The Absolute Film is not a new subject. lt is concerned with an art which has had as logical a development as other arts, perhaps slowly but naturally.
This art is the interrelation of light, form, movement, and sound-combined and projected to stimulate an aesthetic idea. lt is unassociated with ideas of religion, literature, ethics or decoration. Here light, form, and sound are in dynamic balance with kinetic space relations.
The Absolute Film addresses the eye and the ear. Other motion pictures, although making use of sensations of sight and sound, address not the eye and the ear but the intellect. For example, in realistic films, the medium is subordinate to story, symbol or representation. We view an Absolute Film as a stimulant by its own inherent powers of sensation, without the encumbrance of literary meaning, photographic Imitation, or symbolism. Our enjoyment of an Absolute Film depends solely on the effect it produces: whereas, in viewing a realistic film, the resultant sensation is based on the mental image evoked.
Cinematographers, painters and musicians find a common enthusiasm in the absolute film. Through using the motion picture camera creatively, cameramen find a seemingly endless source of new possibilities and means of expression undreamed of while the camera was confined to use merely as a recording device. But we must tum back to painters and musicians to find the ideas which probably motivated the Absolute Film into a state of being.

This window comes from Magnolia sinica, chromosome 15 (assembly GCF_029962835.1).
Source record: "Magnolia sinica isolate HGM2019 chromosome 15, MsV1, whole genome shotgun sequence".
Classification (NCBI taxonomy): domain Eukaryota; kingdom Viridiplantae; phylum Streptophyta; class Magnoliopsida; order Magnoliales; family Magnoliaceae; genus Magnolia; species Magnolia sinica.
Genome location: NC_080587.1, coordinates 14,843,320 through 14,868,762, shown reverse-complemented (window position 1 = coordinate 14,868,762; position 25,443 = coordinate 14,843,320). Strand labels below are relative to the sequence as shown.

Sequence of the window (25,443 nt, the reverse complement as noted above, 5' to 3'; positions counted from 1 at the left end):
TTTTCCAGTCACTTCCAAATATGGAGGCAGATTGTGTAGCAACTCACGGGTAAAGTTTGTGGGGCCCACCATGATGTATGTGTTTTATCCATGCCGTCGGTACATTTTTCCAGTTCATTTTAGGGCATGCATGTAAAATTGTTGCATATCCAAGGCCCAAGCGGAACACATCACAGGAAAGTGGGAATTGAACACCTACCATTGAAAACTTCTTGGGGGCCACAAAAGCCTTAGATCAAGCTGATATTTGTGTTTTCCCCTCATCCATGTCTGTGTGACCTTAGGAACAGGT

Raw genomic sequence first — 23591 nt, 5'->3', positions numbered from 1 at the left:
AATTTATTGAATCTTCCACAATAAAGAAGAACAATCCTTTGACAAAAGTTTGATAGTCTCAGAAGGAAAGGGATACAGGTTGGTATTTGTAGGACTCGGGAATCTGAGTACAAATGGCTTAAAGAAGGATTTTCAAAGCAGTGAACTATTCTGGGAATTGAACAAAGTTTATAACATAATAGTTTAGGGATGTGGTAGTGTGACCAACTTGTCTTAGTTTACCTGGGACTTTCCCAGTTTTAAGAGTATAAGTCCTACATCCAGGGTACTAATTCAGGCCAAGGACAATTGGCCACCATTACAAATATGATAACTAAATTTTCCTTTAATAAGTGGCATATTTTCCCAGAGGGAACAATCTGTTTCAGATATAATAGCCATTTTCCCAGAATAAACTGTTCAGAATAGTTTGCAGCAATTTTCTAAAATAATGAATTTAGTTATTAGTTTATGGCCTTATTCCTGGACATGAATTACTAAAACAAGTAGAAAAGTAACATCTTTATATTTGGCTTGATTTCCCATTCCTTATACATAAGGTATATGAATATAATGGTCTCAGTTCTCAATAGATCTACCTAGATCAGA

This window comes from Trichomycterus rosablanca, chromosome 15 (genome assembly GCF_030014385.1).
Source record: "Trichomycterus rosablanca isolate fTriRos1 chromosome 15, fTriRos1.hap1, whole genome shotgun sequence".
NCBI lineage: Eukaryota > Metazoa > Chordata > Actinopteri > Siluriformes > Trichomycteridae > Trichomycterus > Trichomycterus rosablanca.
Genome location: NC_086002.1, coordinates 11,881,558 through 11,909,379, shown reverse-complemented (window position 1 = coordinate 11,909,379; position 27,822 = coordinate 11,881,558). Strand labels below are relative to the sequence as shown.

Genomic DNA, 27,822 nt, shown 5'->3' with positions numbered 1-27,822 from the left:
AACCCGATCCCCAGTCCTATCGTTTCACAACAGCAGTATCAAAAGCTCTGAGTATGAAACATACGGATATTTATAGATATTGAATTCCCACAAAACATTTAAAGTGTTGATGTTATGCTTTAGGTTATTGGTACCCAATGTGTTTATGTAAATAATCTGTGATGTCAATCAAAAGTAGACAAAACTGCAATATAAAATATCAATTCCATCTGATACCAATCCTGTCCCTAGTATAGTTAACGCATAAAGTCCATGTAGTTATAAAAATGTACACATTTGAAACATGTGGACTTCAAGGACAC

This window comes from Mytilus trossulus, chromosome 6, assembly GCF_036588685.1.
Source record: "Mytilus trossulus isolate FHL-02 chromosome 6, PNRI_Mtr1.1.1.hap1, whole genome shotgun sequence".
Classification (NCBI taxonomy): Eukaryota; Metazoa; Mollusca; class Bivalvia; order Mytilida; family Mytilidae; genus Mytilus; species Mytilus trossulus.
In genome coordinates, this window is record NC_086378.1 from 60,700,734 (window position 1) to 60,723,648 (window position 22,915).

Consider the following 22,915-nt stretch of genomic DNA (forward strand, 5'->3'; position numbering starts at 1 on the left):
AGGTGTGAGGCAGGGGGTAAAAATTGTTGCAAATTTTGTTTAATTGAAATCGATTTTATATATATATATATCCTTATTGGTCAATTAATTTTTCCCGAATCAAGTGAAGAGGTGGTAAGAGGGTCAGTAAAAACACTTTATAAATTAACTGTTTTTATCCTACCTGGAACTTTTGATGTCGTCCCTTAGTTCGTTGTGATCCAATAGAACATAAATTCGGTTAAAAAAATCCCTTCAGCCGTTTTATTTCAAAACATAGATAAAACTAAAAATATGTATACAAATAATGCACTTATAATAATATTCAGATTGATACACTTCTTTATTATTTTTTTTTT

Work in the field of the Absolute Film is accelerating both here and abroad. The foundations for it were laid years ago, and it was more recently anticipated by Cezanne and his followers with whom we have an abstract art of painting taking form. Cezanne used the relationships between color and form, discarding the former mixture of localized light and shade by stressing relationship, he lifted color from imitating objective nature to producing a visual sensation in itself. His paintings of still lives: apples and tablecloth, are not conceived in a spirit of objective representation; they are organized groups of forms having relationships, balanced proportions and visual associations. His use of color on a static surface reaches a point where the next step demanded an introduction of time sequence and a richer textural range.
The Cubists tried to produce on a static surface a sensation to the eye, analogous to the sensation of sound to the ear. That is, by the device of presenting simultaneously within the same visual field the combined aspects of the same object views from many different angles or at different intervals. They tried to organize forms distantly related to familiar objects to convey subjective emotions aroused by the contemplation of an objective world.
The element of music appears in the paintings of Kandinsky. He painted abstract compositions based on an arbitrary chromatic scale of the senses.
The word color appears often in the writing of Wagner. In the “Reminis of Amber” (1871) he writes: “Amber made his music reproduce each contrast, every blend in contours and color–we might almost fancy we had actual music paintings.”
There is simply no end to the examples which we might cite. Some musicians have gone on record as having color associations with specific instruments.
These experiments by both musicians and painters, men of wide experience with their primary art material, have pushed this means of combining the two mediums up into our consciousness. This new medium of expression is the Absolute Film. Here the artist creates a world of color, form, movement and sound in which the elements are in a state of controllable flux, the two materials (visual and aural) being subject to any conceivable interrelation and modification.